Last week Netflix released the trailer for their Adam-Wingard-directed adaptation of “Death Note.” Almost immediately they found themselves again facing accusations of Whitewashing over their casting of Natt Wolff as the lead character, Light.
The controversy technically started back in 2015. American-Asian actor Edward Zo posted on instagram saying that directors of the film turned him down specifically because of his race. Now, with the trailer out, a number of people are speaking against it. There has even been a petition to boycott the film gaining over 12,000 signatures online.
But here’s the thing: If we’re going to have a truly American “Death Note,” Light needs to be a white person.
“Death Note,” the acclaimed manga and anime series created by Tsugumi Ohba centers around college student Light Yagami’s rise as the serial killer “Kira.” With the use of a magical notebook know as the Death Note and his psychological cat and mouse battle with renowned criminal investigator L. Anime always sounds weird out of context, but trust me it’s a good show for the most part.
Light is the son of the police chief, a top tier student and living a comfortable, upper-middle class life. He’s not the product of a broken home and is extremely popular among his peers. Light is the last person the police or anyone would suspect.
Light is privileged and actively takes advantage of this privilege throughout the show. It’s the only reason he is able to get away with any of it.
When adapting a work of fiction across both medium and geography things will have to be changed, cut or updated. With Death Note’s change in location to the United States there is a rare opportunity to sub-textually expand upon its core themes through the race of its lead characters.
It’s lead characters aren’t analogues to Japan in the same way that the Major or Tetsuo are representations of the country’s technological anxieties. They’re manifestations of socioeconomic privilege who hold themselves as moral arbiters. The show is decidedly more focused on exploring Light’s developing god complex than it is Japanese culture.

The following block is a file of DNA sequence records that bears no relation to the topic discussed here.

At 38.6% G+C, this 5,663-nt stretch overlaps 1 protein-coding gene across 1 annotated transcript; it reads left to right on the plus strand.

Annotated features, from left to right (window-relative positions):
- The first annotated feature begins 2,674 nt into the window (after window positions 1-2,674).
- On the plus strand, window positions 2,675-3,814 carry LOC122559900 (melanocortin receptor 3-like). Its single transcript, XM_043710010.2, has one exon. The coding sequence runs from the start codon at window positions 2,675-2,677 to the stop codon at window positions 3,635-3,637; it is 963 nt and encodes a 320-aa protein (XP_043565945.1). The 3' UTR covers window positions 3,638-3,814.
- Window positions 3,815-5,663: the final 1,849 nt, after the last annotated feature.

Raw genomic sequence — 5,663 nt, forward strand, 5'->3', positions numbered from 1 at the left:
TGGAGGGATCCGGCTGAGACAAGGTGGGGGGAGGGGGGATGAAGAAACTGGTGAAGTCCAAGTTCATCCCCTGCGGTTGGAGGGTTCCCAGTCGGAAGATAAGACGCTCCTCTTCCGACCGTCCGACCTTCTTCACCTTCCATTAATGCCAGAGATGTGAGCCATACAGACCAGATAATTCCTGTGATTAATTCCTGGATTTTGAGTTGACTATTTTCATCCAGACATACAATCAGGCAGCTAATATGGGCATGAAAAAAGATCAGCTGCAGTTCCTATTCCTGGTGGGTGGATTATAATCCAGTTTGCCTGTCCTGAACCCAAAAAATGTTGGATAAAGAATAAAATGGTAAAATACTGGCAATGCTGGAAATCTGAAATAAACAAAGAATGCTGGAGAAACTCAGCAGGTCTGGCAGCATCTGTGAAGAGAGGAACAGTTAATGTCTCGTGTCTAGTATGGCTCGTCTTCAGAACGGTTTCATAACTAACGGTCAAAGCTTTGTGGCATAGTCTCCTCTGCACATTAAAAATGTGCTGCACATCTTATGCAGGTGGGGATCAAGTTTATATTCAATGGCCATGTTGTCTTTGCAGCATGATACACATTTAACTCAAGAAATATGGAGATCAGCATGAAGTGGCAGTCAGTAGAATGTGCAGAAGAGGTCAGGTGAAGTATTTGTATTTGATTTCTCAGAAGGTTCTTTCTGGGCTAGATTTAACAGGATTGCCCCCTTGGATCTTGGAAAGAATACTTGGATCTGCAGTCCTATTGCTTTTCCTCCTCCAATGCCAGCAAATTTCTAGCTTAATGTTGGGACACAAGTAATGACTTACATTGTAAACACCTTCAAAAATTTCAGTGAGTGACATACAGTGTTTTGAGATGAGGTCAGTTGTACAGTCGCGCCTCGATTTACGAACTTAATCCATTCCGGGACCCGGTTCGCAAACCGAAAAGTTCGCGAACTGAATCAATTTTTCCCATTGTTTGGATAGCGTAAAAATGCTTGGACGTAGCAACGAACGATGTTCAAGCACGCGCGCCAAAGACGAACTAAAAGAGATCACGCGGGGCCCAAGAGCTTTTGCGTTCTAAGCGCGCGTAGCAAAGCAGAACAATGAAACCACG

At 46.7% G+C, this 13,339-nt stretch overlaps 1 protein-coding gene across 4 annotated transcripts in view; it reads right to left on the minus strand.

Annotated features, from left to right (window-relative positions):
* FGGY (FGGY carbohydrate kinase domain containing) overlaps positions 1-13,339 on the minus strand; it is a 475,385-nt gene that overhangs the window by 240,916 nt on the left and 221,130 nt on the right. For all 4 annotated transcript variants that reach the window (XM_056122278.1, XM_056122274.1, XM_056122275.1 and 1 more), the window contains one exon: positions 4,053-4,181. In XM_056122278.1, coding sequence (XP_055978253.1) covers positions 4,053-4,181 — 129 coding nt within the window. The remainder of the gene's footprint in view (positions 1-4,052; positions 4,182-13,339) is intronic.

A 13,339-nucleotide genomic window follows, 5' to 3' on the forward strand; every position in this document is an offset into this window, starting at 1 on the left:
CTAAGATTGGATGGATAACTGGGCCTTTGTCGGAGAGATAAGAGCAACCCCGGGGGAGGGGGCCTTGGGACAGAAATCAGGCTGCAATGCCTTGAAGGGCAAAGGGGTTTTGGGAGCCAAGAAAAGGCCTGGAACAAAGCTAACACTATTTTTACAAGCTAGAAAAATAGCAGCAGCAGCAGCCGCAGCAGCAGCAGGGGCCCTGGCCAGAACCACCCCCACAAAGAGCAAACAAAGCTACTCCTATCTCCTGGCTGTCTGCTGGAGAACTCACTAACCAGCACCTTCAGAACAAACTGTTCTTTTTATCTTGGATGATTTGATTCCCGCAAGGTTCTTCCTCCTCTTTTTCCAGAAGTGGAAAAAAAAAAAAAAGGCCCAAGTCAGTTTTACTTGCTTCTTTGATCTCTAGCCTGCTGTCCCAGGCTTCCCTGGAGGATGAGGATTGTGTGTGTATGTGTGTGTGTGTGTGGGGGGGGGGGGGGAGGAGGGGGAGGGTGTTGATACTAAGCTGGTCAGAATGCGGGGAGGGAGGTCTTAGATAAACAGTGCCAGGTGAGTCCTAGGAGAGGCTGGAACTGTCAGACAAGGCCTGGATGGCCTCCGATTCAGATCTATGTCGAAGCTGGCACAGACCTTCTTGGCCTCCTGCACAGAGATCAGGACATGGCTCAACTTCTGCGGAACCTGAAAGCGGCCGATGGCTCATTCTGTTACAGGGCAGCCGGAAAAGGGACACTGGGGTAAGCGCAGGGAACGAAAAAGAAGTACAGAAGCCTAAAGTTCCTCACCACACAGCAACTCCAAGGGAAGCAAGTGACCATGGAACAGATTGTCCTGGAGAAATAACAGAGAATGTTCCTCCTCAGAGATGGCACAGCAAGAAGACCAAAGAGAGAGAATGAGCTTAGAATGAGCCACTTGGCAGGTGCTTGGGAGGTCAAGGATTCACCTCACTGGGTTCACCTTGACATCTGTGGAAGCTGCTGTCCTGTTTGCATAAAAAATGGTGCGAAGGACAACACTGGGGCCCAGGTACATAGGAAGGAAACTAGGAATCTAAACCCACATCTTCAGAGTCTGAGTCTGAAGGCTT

Light isn’t the only character like this in the show, either. His love interest, Misa Amane—a highschool cheerleader named Mia Sutton in the American version—is a model and owner of another death note. She becomes obsessed with “Kira” and begins copying his killings. There is also a cabal of business elites who at one point take up the moniker of Kira. They do this with the intention of furthering their own interests.
“Death Note” also extensively features themes of ideological and religious extremism. The anime continually uses them to challenge the viewer’s own moral relativism.
When you look at the show as a story of privilege and radicalism it serves as a narrative parallel to any number of mass murderer’s in the United States such as Elliot Rodgers, Dylan Klebold and Eric Harris or David Berkowitz.
Light, who was raised by a law enforcement official, uses the criminal actions of his victims—most of whom have already been prosecuted and imprisoned—to justify their dehumanization and death. In Light’s eyes legality equals morality and having committed a crime undermines your right to live.
Compare this attitude to the actions of the Ferguson Police Department when they were confronted about the shooting death of Michael Brown. As a result, they released a video purportedly showing Brown robbing a convenience store. Does that robbery justify his death?
When Light finds the notebook he assumes this power is his destiny. Maybe even that he earned it. However, in reality it was all just luck and happenstance.
Light is an embodiment of white privilege.
In the end Death Note doesn’t work out for Light. He is never the hero. Light is never portrayed as good and he dies alone and powerless. His last words are ones of denial, pathetic pleas and empty threats. Victim to his own hubris and ego.
It is yet to be seen whether the movie is good or even touches on any of these things. However, instead of simply getting angry because of a lack of diversity in “Death Note,” there is now an opportunity to use the show’s casting and prominence to discuss and criticize a number of important social issues.